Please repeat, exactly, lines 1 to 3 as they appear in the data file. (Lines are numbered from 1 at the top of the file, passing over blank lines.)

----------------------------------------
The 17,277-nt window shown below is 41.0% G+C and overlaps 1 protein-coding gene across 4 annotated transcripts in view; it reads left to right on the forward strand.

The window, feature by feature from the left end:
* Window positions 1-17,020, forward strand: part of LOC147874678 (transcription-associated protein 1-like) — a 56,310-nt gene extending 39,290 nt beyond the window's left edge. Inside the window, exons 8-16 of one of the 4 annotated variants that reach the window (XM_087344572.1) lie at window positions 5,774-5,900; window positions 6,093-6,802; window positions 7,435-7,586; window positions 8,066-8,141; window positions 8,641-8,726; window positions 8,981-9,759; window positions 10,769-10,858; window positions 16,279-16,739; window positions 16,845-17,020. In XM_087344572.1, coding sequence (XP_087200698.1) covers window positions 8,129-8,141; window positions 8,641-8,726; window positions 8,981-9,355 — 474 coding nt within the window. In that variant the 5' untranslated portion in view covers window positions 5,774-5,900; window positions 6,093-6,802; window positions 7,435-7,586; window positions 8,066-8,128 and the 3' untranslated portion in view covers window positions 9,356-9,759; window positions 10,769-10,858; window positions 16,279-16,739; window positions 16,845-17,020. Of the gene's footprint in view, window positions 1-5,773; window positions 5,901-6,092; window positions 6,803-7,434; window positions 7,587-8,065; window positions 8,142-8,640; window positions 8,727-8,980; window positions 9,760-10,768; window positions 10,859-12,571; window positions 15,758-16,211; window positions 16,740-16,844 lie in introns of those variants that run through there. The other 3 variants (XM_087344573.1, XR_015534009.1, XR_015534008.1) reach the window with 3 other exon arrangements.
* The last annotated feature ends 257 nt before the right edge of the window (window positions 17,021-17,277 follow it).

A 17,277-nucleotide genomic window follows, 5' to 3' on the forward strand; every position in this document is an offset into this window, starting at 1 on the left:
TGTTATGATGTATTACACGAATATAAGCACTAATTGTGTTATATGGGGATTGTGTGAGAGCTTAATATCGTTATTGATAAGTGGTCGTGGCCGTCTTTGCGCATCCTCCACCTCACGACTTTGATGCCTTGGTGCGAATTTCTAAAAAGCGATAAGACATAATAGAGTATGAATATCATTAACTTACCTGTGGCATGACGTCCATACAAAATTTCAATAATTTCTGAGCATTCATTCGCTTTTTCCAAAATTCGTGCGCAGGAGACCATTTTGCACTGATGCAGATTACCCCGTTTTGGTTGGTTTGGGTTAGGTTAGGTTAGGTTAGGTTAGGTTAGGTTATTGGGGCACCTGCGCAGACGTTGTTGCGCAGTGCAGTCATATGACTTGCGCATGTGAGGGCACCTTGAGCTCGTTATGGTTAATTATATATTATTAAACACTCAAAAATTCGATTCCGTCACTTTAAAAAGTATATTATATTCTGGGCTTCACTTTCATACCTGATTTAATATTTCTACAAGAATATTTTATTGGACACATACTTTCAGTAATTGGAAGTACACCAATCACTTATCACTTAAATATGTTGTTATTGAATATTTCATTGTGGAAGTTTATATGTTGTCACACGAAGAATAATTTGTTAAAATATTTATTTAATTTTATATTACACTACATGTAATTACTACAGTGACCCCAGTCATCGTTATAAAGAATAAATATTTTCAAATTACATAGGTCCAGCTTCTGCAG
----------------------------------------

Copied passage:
The 17,277-nt window shown below is 41.0% G+C and overlaps 1 protein-coding gene across 4 annotated transcripts in view; it reads left to right on the forward strand.

The window, feature by feature from the left end:
* Window positions 1-17,020, forward strand: part of LOC147874678 (transcription-associated protein 1-like) — a 56,310-nt gene extending 39,290 nt beyond the window's left edge. Inside the window, exons 8-16 of one of the 4 annotated variants that reach the window (XM_087344572.1) lie at window positions 5,774-5,900; window positions 6,093-6,802; window positions 7,435-7,586; window positions 8,066-8,141; window positions 8,641-8,726; window positions 8,981-9,759; window positions 10,769-10,858; window positions 16,279-16,739; window positions 16,845-17,020. In XM_087344572.1, coding sequence (XP_087200698.1) covers window positions 8,129-8,141; window positions 8,641-8,726; window positions 8,981-9,355 — 474 coding nt within the window. In that variant the 5' untranslated portion in view covers window positions 5,774-5,900; window positions 6,093-6,802; window positions 7,435-7,586; window positions 8,066-8,128 and the 3' untranslated portion in view covers window positions 9,356-9,759; window positions 10,769-10,858; window positions 16,279-16,739; window positions 16,845-17,020. Of the gene's footprint in view, window positions 1-5,773; window positions 5,901-6,092; window positions 6,803-7,434; window positions 7,587-8,065; window positions 8,142-8,640; window positions 8,727-8,980; window positions 9,760-10,768; window positions 10,859-12,571; window positions 15,758-16,211; window positions 16,740-16,844 lie in introns of those variants that run through there. The other 3 variants (XM_087344573.1, XR_015534009.1, XR_015534008.1) reach the window with 3 other exon arrangements.